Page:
Fall River Legend is a ballet by American choreographer Agnes de Mille. While the ballet tells the infamous story of Lizzie Borden, it notably alters the outcome of court case, with Borden receiving a guilty verdict rather than an acquittal. De Mille herself believed that Borden was guilty of the murder of her father and stepmother.[1] Like the majority of de Mille’s ballets, Fall River Legend is deeply character driven.[2] The ballet was commissioned by American Ballet Theatre and premiered on April 22, 1948 at the Metropolitan Opera House. Today, Fall River Legend is considered by many scholars to be her masterpiece and when it first premiered, the reviews of the ballet were generally positive.[3] The playwright Edward Sheldon
Edward Sheldon
encouraged de Mille to use the Lizzie Borden story for a dance, following the success of her 1942 ballet Rodeo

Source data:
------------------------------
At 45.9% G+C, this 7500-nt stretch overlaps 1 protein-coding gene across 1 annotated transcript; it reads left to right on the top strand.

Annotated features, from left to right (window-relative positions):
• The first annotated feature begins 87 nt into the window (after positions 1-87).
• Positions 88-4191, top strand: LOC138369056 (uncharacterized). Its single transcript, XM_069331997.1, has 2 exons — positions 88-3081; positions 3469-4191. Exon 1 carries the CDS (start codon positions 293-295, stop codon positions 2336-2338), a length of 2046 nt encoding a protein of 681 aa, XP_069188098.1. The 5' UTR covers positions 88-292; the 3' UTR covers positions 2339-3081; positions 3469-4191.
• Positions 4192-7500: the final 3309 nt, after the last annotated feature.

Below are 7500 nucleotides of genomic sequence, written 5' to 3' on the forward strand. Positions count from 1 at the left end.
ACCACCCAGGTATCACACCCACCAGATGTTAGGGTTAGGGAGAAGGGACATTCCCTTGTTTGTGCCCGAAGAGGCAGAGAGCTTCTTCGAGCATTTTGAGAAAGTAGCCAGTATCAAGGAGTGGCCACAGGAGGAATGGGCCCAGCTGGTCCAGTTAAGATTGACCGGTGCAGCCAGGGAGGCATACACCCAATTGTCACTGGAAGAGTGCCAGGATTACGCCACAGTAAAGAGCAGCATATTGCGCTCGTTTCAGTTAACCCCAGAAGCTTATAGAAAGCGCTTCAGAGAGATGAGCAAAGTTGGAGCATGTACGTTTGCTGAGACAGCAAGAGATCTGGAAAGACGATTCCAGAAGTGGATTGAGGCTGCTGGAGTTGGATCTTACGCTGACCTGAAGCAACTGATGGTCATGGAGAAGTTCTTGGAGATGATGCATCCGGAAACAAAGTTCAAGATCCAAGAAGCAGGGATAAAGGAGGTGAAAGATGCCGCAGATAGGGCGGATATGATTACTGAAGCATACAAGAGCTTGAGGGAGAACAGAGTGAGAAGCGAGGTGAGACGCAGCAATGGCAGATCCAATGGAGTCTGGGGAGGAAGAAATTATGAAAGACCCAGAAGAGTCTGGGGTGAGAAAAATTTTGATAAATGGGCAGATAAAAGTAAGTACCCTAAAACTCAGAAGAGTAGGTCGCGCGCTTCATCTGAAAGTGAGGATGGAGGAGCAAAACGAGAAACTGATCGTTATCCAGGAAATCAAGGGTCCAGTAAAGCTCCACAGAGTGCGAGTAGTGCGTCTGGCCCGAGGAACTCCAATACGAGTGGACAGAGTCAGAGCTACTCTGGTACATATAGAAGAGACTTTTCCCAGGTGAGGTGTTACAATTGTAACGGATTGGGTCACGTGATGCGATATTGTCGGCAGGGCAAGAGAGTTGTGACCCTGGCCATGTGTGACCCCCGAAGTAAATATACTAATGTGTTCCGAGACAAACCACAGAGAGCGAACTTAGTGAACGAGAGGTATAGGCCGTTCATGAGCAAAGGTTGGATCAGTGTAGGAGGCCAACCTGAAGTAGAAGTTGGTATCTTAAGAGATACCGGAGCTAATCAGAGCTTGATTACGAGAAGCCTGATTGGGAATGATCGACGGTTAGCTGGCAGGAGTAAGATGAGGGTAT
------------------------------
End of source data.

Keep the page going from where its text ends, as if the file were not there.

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Richard Nelson (lighting Designer)
Richard Nelson (December 7, 1938 – November 6, 1996) was an American theatrical lighting designer. Born in New York City, Nelson studied at the High School of the Performing Arts and began his career off-Broadway in 1955. [1] He made his Broadway debut with The Caucasian Chalk Circle in 1966. His many credits include Coco, The Magic Show, So Long, 174th Street, The Lady From Dubuque, The Tap Dance Kid, Sunday in the Park with George, Into the Woods, and revivals of Morning's at Seven, Awake and Sing!, Long Day's Journey Into Night, Blithe Spirit, The Night of the Iguana, and Private Lives, among others. Nelson won the Tony Award for Best Lighting Design and the Drama Desk Award for Outstanding Lighting Design for Sunday in the Park with George and was nominated for both awards for Into the Woods